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by Bob McElwain

You can answer this question yourself. It is easy to do, and we will get to it. First, let's be clear about what fast means.

A number of people have said my pages download fast. Some have given numbers. But what do they mean? I recently read pages should download in 4 seconds. An expert site designer reported my pages downloaded within 10-15 seconds. A marketing guru gave times from 8 to 10 seconds. Yet on my system, it takes about 20 seconds.

Why are qualified people reporting different speeds as the maximum acceptable? The difference lies in our individual connections to the Web. While the modem, disk, and CPU speed of your system are factors, the route traveled to your ISP (Internet Service Provider) and its performance are also critical. An overloaded ISP can really slow things down. Then there is the speed at which a server can deliver information.

Back to the question, there is only one way to answer it. While the opinions of others are important, the numbers they give are not, because all are trapped by the limitations of their equipment and ISP.

The only way to obtain good data is to delete your cache files. Your browser will not take the time to download anything already on your disk, even if you click Reload. Find your cache directory and delete all files in it. Now download your home page and note the time.

Next, check the web for sites similar to yours. (If you have been to the site, remember to delete all cache files.) Check the download speed and compare it to yours.

A common reason for differences in times is the number and size of graphics. Ignore results for pages containing more or larger graphics than you use, for they really slow things down. If you find that pages similar to yours in size and graphic content download as yours do, you are fine, regardless of the numbers.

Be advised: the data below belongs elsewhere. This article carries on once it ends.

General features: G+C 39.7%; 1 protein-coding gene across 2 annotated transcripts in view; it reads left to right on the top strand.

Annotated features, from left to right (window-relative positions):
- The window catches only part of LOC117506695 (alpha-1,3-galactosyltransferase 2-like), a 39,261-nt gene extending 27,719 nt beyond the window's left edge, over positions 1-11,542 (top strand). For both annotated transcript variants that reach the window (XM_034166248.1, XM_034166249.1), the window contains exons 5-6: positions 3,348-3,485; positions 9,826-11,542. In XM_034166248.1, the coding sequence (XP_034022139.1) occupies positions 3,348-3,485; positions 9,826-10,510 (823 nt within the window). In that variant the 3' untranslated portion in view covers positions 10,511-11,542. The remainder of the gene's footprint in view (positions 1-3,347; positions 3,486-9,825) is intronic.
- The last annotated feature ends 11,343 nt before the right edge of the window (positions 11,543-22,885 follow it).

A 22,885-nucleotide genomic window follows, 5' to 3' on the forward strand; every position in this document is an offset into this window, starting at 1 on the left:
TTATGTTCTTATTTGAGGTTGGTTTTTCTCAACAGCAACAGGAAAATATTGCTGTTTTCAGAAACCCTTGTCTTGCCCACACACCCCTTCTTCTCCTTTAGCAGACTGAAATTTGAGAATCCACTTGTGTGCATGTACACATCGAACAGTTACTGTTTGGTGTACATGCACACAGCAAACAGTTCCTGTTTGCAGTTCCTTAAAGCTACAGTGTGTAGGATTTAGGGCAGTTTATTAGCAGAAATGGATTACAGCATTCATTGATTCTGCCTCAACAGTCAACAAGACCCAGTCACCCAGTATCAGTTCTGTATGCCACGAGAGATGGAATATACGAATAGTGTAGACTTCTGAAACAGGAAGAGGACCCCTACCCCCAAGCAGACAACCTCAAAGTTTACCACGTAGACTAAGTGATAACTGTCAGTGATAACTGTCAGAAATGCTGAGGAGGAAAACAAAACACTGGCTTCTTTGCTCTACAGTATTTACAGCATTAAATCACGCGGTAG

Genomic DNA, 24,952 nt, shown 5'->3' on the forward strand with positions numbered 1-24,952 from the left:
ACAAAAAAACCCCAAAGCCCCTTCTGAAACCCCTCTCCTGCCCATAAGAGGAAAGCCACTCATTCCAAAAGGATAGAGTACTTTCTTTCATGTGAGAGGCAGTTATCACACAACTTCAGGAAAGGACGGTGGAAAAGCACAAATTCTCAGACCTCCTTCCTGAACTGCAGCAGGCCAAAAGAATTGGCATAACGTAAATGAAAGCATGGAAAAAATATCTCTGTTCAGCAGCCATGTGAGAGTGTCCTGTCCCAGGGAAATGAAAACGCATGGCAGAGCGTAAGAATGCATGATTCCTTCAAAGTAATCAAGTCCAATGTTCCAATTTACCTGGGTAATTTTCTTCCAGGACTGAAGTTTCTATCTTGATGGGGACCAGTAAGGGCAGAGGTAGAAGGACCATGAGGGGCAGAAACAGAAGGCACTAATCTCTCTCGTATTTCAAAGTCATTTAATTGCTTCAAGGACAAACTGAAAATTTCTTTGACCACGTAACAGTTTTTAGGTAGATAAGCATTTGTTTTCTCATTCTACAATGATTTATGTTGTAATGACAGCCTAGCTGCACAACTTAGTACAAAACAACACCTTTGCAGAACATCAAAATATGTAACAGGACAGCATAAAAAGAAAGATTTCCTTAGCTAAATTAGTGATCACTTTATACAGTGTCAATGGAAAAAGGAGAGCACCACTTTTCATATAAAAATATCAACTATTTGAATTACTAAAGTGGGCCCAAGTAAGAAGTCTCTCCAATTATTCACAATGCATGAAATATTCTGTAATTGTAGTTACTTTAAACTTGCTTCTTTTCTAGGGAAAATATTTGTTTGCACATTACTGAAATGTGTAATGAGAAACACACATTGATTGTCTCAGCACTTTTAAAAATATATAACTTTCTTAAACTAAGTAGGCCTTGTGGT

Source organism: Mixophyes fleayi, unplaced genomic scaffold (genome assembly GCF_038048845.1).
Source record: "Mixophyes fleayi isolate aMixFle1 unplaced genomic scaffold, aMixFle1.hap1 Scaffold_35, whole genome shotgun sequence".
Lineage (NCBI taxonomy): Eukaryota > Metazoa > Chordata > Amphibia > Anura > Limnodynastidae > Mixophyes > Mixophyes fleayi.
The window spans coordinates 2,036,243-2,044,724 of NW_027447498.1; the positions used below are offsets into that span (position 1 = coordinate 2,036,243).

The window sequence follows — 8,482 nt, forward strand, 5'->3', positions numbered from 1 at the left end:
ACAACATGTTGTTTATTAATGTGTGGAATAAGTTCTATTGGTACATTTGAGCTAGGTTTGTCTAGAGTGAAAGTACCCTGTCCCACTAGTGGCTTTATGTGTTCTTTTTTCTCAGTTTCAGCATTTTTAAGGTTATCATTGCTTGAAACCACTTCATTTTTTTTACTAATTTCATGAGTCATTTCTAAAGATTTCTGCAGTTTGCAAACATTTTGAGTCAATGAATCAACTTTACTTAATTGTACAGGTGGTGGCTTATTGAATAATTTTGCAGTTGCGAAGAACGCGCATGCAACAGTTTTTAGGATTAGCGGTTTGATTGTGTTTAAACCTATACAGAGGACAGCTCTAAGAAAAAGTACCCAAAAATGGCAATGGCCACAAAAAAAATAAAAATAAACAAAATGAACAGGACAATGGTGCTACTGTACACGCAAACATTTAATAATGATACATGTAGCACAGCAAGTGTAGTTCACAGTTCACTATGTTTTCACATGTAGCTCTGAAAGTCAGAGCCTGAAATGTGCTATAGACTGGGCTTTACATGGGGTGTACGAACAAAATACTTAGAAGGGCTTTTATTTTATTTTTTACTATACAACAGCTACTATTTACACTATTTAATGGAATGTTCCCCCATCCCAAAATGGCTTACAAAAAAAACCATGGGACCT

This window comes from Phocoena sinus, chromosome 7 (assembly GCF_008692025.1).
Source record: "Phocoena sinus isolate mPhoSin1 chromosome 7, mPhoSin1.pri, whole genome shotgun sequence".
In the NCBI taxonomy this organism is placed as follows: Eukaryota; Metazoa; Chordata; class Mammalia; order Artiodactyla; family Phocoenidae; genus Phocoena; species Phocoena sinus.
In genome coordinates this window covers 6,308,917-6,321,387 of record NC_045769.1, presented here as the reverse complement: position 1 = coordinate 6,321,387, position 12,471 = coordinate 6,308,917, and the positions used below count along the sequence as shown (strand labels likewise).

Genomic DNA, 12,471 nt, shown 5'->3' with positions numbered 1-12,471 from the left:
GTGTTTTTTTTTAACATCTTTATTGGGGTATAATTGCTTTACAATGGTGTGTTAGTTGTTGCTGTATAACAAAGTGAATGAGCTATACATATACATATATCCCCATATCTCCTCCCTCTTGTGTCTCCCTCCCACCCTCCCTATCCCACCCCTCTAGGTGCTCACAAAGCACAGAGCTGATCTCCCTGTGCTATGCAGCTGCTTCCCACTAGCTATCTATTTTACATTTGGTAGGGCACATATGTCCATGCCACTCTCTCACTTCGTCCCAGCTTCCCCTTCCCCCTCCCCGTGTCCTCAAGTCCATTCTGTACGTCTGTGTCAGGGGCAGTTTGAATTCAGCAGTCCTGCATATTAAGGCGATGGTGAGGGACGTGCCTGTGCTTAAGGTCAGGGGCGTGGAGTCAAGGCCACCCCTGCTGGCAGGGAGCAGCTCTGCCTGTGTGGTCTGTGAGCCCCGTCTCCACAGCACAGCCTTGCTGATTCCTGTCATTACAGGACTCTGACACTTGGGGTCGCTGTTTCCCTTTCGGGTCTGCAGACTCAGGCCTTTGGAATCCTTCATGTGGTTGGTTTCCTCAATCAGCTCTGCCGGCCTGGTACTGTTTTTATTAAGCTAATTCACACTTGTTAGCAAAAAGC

Why? Because all surfers are trapped by their system and ISP. All will have become accustomed to a speed they feel is adequate. You can do nothing to improve this speed, beyond being sure you are using a fast host. Thus if the download speed for your site compares favorably with that of similar sites, your visitors will be content.

If your download speed is greater than those of equivalent sites, take a hard look at your host. A server ften makes money by selling more capacity than it has. Then your visitors will always find things moving too slowly. (If you need a fast server, consider pair.com or jumpline.com; I use both and find their delivery speeds to be excellent.)

So ignore all those numbers given about maximum download times, because the people giving them are also trapped by their gear and ISP. Compare the performance of your pages to similar pages. If yours are as good or better, all is well.

About the Author:

Bob helps webmasters grow their sites by showing them how to work smarter for more fun and profit with less effort. He has been marketing on the Web since 1993.

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